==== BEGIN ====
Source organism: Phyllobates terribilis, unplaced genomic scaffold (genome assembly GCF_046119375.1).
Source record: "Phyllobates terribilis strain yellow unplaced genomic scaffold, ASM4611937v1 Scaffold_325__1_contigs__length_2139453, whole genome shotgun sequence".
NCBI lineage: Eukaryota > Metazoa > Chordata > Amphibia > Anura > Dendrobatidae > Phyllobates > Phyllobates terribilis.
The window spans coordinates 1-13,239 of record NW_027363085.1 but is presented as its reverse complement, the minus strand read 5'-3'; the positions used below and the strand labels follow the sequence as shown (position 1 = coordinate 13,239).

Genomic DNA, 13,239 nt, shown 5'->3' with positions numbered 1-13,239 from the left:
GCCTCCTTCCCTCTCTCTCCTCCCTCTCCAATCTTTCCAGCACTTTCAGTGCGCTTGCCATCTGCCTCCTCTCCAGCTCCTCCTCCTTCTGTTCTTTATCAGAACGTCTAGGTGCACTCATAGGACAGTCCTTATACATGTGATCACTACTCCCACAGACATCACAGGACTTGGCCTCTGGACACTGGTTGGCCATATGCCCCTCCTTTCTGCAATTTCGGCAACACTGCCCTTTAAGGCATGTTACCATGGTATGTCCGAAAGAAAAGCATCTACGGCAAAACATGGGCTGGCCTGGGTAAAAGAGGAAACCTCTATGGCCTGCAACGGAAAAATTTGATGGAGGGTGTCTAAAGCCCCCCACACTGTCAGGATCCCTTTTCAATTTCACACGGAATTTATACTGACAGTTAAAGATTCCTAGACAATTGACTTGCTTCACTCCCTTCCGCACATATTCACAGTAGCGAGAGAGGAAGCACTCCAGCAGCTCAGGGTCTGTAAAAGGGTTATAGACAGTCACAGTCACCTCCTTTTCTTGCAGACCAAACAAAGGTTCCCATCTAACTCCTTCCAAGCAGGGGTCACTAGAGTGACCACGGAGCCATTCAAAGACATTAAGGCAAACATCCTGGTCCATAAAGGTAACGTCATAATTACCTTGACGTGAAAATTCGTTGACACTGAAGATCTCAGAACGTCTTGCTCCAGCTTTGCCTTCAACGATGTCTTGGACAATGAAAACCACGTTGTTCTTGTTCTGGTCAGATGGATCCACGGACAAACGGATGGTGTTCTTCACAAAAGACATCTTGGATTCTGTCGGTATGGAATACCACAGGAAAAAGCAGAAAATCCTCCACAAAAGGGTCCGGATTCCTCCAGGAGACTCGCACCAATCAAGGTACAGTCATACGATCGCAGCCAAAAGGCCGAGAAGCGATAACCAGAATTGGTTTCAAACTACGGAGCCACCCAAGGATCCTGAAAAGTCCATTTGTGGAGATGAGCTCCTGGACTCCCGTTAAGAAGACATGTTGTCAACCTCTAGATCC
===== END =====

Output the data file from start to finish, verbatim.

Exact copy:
Source organism: Phyllobates terribilis, unplaced genomic scaffold (genome assembly GCF_046119375.1).
Source record: "Phyllobates terribilis strain yellow unplaced genomic scaffold, ASM4611937v1 Scaffold_325__1_contigs__length_2139453, whole genome shotgun sequence".
NCBI lineage: Eukaryota > Metazoa > Chordata > Amphibia > Anura > Dendrobatidae > Phyllobates > Phyllobates terribilis.
The window spans coordinates 1-13,239 of record NW_027363085.1 but is presented as its reverse complement, the minus strand read 5'-3'; the positions used below and the strand labels follow the sequence as shown (position 1 = coordinate 13,239).

Genomic DNA, 13,239 nt, shown 5'->3' with positions numbered 1-13,239 from the left:
GCCTCCTTCCCTCTCTCTCCTCCCTCTCCAATCTTTCCAGCACTTTCAGTGCGCTTGCCATCTGCCTCCTCTCCAGCTCCTCCTCCTTCTGTTCTTTATCAGAACGTCTAGGTGCACTCATAGGACAGTCCTTATACATGTGATCACTACTCCCACAGACATCACAGGACTTGGCCTCTGGACACTGGTTGGCCATATGCCCCTCCTTTCTGCAATTTCGGCAACACTGCCCTTTAAGGCATGTTACCATGGTATGTCCGAAAGAAAAGCATCTACGGCAAAACATGGGCTGGCCTGGGTAAAAGAGGAAACCTCTATGGCCTGCAACGGAAAAATTTGATGGAGGGTGTCTAAAGCCCCCCACACTGTCAGGATCCCTTTTCAATTTCACACGGAATTTATACTGACAGTTAAAGATTCCTAGACAATTGACTTGCTTCACTCCCTTCCGCACATATTCACAGTAGCGAGAGAGGAAGCACTCCAGCAGCTCAGGGTCTGTAAAAGGGTTATAGACAGTCACAGTCACCTCCTTTTCTTGCAGACCAAACAAAGGTTCCCATCTAACTCCTTCCAAGCAGGGGTCACTAGAGTGACCACGGAGCCATTCAAAGACATTAAGGCAAACATCCTGGTCCATAAAGGTAACGTCATAATTACCTTGACGTGAAAATTCGTTGACACTGAAGATCTCAGAACGTCTTGCTCCAGCTTTGCCTTCAACGATGTCTTGGACAATGAAAACCACGTTGTTCTTGTTCTGGTCAGATGGATCCACGGACAAACGGATGGTGTTCTTCACAAAAGACATCTTGGATTCTGTCGGTATGGAATACCACAGGAAAAAGCAGAAAATCCTCCACAAAAGGGTCCGGATTCCTCCAGGAGACTCGCACCAATCAAGGTACAGTCATACGATCGCAGCCAAAAGGCCGAGAAGCGATAACCAGAATTGGTTTCAAACTACGGAGCCACCCAAGGATCCTGAAAAGTCCATTTGTGGAGATGAGCTCCTGGACTCCCGTTAAGAAGACATGTTGTCAACCTCTAGATCC